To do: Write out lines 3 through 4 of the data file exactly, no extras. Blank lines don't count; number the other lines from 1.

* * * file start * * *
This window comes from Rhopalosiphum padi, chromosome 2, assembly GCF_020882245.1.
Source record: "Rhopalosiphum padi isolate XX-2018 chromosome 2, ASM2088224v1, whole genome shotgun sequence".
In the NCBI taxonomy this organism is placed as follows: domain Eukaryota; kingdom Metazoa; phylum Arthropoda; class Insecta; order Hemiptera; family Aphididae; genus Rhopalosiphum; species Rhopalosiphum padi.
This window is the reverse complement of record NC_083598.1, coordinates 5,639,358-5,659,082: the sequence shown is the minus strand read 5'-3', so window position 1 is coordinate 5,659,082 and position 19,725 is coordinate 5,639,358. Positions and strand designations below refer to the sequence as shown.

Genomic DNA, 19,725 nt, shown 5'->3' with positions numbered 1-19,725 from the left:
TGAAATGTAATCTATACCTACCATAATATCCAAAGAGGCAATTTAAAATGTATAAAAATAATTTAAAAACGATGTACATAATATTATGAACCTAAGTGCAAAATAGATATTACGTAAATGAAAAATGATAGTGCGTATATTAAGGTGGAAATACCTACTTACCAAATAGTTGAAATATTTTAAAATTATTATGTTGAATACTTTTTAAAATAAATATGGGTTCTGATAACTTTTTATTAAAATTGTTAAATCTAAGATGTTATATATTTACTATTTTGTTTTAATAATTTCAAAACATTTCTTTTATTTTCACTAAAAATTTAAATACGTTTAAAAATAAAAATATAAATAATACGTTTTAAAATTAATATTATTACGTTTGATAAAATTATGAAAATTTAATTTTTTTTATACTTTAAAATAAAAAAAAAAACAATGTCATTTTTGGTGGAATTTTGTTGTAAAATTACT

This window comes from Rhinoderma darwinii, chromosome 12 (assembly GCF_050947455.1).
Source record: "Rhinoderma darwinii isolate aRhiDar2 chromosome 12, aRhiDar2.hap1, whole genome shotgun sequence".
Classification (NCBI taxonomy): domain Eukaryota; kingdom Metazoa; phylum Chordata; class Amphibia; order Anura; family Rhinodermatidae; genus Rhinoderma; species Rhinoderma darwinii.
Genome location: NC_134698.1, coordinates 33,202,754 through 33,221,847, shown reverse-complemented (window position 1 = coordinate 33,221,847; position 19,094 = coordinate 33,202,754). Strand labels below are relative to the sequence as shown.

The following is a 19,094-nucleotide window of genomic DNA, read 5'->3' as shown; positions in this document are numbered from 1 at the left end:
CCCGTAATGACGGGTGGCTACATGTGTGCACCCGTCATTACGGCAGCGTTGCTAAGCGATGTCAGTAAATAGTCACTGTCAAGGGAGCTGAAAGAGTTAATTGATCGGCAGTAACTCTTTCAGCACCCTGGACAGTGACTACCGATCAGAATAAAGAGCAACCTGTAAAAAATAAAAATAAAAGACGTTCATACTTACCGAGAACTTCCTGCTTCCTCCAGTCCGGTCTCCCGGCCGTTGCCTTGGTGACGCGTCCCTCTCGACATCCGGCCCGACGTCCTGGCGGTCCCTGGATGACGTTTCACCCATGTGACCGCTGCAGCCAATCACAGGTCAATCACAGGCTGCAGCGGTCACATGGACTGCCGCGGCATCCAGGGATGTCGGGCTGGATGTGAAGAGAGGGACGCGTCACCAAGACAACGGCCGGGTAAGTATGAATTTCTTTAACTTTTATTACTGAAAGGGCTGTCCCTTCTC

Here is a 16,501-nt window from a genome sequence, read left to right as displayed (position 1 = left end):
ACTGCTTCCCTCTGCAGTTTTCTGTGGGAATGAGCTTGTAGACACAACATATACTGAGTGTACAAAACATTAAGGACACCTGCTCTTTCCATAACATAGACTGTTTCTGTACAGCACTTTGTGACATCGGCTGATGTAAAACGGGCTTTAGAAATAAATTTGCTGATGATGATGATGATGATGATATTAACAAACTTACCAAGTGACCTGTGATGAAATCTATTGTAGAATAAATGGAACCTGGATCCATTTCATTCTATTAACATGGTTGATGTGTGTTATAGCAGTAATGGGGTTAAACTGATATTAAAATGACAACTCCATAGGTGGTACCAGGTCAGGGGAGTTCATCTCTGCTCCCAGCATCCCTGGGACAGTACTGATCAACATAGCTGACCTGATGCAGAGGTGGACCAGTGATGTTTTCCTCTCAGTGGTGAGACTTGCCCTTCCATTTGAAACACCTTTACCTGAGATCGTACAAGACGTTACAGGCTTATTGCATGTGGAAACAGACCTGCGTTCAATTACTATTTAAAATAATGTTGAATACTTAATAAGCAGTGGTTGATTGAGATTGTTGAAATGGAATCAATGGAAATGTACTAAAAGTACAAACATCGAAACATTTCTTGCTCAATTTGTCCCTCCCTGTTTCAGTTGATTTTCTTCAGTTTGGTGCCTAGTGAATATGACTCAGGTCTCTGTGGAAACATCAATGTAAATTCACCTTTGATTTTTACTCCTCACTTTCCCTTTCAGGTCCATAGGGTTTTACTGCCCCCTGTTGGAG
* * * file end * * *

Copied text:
In the NCBI taxonomy this organism is placed as follows: domain Eukaryota; kingdom Metazoa; phylum Arthropoda; class Insecta; order Hemiptera; family Aphididae; genus Rhopalosiphum; species Rhopalosiphum padi.
This window is the reverse complement of record NC_083598.1, coordinates 5,639,358-5,659,082: the sequence shown is the minus strand read 5'-3', so window position 1 is coordinate 5,659,082 and position 19,725 is coordinate 5,639,358. Positions and strand designations below refer to the sequence as shown.